Wind Generators out Northwest | Watts Up With That?

Figure 1. A portion of the growing wind energy complex in central, southeast Wyoming.

Kevin Kilty

On February first I attended a Wyoming Public Service Commission (PSC) meeting regarding public need and public convenience (PNPC) of a purchase and construction of electric generation and transmission assets in southeastern Wyoming. During the seven hours I attended the meeting I provided public comment on three separate topics. However, I spent most of the meeting listening to presentations by Rocky Mountain Power (RMP) and Q&A exchanges between representatives of PacifiCorp, the parent of RMP and the commission. Despite some of the background information being proprietary and not available to the public, there was much to learn in what was made public. A template for the next two decades to make our modern electric grid is becoming clear – details required to make this vision actually work are not made clear, however.

The central focus of this meeting was allowing RMP to justify their acquisition of a wind power plant (Rock Creek I and Rock Creek II) and associated transmission lines and substation modifications it requires to connect to the RMP grid through a build transfer agreement (BTA) with the developer. With the blessing of the PSC, the developer can proceed with purchases of materials and supplies and begin construction.

Let’s be clear about two things

How does the deceptively named Inflation Reduction Act (IRA) impact the spread of renewable energy? This hearing provided an answer.  Last fall a number of people suggested here on WUWT and in other places that the prevailing wage demands of the IRA would put the kibosh on renewable energy plants. I crossed my fingers then, but it is quite apparent now that the IRA contains tax subsidies so sweet that it actually encourages renewable energy adoption even though the prevailing wage demands make all these projects more expensive. This is obvious when one sees the enthusiasm of the PacifiCorp and developer of the Rock Creek projects over the opportunities provided by the IRA. On the part of PacifiCorp, they are convinced that benefits will flow through to ratepayers despite Rock Creek I and II being made more expensive by the IRA.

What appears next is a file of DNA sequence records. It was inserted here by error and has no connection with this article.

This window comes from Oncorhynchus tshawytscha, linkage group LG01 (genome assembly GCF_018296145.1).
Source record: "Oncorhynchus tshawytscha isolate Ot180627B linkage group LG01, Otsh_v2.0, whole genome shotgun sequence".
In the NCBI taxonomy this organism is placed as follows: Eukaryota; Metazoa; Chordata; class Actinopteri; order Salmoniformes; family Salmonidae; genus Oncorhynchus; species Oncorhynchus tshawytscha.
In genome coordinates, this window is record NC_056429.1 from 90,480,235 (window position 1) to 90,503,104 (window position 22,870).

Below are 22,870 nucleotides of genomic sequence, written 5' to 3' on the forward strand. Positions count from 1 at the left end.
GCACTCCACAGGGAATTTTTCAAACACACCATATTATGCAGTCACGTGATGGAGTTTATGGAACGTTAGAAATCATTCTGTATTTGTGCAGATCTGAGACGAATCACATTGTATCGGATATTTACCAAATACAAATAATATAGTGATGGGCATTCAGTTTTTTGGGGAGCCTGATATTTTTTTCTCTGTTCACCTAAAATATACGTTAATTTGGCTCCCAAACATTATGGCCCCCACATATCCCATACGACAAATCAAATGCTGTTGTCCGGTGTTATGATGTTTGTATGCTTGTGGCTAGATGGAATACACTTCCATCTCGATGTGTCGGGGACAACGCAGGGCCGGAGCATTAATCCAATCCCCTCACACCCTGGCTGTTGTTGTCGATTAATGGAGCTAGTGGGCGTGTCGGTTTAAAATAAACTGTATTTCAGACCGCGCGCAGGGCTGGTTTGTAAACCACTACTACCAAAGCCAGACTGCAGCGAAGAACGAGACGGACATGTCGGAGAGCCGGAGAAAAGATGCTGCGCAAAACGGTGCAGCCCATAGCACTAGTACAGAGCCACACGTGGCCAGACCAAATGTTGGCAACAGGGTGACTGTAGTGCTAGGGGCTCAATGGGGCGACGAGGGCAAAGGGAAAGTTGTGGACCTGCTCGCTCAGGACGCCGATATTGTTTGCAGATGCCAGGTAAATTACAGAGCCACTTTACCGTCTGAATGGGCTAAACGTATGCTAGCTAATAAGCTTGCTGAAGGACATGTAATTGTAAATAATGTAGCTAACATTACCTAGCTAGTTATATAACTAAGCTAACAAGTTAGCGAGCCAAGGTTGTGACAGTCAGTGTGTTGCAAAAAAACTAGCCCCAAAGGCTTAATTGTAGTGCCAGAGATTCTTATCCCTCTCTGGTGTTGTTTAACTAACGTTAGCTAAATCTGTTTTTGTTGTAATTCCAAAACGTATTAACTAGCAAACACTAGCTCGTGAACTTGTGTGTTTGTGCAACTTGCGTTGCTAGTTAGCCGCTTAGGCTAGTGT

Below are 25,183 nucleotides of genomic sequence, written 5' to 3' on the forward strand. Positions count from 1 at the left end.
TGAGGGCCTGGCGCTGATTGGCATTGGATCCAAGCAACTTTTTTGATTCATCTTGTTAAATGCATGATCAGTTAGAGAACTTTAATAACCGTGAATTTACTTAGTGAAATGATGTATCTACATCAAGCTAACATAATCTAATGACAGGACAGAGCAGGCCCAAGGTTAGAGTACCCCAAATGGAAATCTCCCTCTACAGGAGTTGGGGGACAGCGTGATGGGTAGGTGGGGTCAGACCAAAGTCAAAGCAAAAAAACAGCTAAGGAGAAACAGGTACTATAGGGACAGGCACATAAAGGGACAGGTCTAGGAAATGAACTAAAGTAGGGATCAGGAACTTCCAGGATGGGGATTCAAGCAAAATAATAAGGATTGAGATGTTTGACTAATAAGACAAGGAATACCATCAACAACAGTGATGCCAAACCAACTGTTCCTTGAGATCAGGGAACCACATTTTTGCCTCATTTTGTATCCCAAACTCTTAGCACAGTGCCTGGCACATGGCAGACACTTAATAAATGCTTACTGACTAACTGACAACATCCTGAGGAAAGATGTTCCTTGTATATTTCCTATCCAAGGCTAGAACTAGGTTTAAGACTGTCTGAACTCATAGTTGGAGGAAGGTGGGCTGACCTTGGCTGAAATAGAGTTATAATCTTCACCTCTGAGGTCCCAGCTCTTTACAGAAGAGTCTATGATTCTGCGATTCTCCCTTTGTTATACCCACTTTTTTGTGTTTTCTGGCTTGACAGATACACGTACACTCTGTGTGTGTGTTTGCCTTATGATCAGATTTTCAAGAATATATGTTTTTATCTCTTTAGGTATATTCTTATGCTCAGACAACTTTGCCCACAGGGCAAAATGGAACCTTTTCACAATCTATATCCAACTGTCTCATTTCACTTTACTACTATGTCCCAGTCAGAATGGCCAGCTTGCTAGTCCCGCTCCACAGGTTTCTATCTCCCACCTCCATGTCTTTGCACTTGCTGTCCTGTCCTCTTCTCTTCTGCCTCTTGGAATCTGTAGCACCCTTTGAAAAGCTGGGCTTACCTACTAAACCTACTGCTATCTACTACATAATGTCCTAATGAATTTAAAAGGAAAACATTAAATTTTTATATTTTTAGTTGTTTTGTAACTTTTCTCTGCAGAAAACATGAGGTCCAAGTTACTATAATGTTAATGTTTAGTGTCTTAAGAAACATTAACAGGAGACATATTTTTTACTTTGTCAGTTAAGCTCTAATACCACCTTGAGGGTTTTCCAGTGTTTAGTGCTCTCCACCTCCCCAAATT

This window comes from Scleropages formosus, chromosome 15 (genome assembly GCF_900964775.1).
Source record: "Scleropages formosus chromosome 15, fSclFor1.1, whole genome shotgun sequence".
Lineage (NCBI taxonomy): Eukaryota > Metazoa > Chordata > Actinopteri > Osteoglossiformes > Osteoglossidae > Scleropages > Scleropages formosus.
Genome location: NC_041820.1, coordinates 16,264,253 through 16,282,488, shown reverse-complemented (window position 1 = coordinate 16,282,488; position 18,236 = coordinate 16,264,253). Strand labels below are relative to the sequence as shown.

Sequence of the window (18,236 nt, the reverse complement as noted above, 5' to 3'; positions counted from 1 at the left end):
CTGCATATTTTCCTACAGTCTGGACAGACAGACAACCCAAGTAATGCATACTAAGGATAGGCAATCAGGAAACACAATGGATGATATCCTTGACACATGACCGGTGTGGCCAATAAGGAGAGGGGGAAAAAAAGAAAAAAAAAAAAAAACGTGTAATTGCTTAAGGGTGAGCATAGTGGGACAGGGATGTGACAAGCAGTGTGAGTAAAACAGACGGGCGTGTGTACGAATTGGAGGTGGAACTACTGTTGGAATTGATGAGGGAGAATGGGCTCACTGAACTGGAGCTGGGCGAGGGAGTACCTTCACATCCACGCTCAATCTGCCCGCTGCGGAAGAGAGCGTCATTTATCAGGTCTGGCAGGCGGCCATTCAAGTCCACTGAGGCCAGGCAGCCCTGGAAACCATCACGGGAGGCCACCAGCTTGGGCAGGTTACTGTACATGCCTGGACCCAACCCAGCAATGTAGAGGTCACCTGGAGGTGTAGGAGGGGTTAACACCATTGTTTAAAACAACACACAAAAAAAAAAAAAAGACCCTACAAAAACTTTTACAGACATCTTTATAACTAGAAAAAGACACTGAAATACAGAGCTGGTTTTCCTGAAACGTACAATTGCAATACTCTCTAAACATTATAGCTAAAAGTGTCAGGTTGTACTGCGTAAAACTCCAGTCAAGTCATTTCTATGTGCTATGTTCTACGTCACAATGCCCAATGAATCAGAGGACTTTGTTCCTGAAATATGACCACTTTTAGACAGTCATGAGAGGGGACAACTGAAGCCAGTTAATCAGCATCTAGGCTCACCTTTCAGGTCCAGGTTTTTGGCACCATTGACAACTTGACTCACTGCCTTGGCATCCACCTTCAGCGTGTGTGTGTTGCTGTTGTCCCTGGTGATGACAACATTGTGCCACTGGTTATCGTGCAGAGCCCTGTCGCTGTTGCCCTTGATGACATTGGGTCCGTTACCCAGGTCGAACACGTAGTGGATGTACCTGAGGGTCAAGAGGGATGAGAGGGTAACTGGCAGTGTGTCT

However, subsidies do not make anything less expensive. They simply shift costs from one economic group to another. Furthermore, it is very difficult to figure out who benefits from tax credits. Empirical data shows that vendors manage to capture the tax benefits often because they are in the best position to do so. If you do not believe this, just read the provisions of the IRA dealing with tax credits for purchasing environmentally preferred vehicles (H.R. 5376, Subtitle D, part 4 – clean vehicles).

Finally, despite the executive order signed by Biden enabling this legislation claiming that it will lower energy costs for consumers and encourage good paying union jobs nationwide (E.O. 14082 of Sep 12, 2022)[1], a revealing exchange during the meeting between the PSC and PacifiCorp reveals that no one thinks energy costs will fall. Instead what is being promised is that what rates result from our adventure in energy systems design by voting will be lower than all competing options. How could it be otherwise?

It is a mathematical certainty that if one searches for an optimum in a very constrained space of possibilities the best one can expect is merely a local optimum possibly very far from any global best solution.

Rock Creek I and II

According to projections and modeling by PacifiCorp there will likely be a shortfall of 1,800MW of generating capacity within their service area beginning in 2023, mainly during summer months. This combination of adjacent wind plants Rock Creek I and Rock Creek II, near the town of McFadden, Wyoming represent part of an effort to build or acquire assets to close this deficit. Rock Creek I and II have a combined nameplate rating of 590MW. However, nowhere in the preliminary remarks was any clarification of the difference between nameplate capacity and deliverable capacity. As everyone who visits WUWT knows, wind plants present a large and highly variable difference between the two measures of capacity. Thus in my first public comment I made clear that what 590MW of nameplate capacity means is probably 200MW of deliverable capacity on the basis of an annual average but the actual capacity on any given day, or fraction of a day, could range from zero to perhaps 400MW.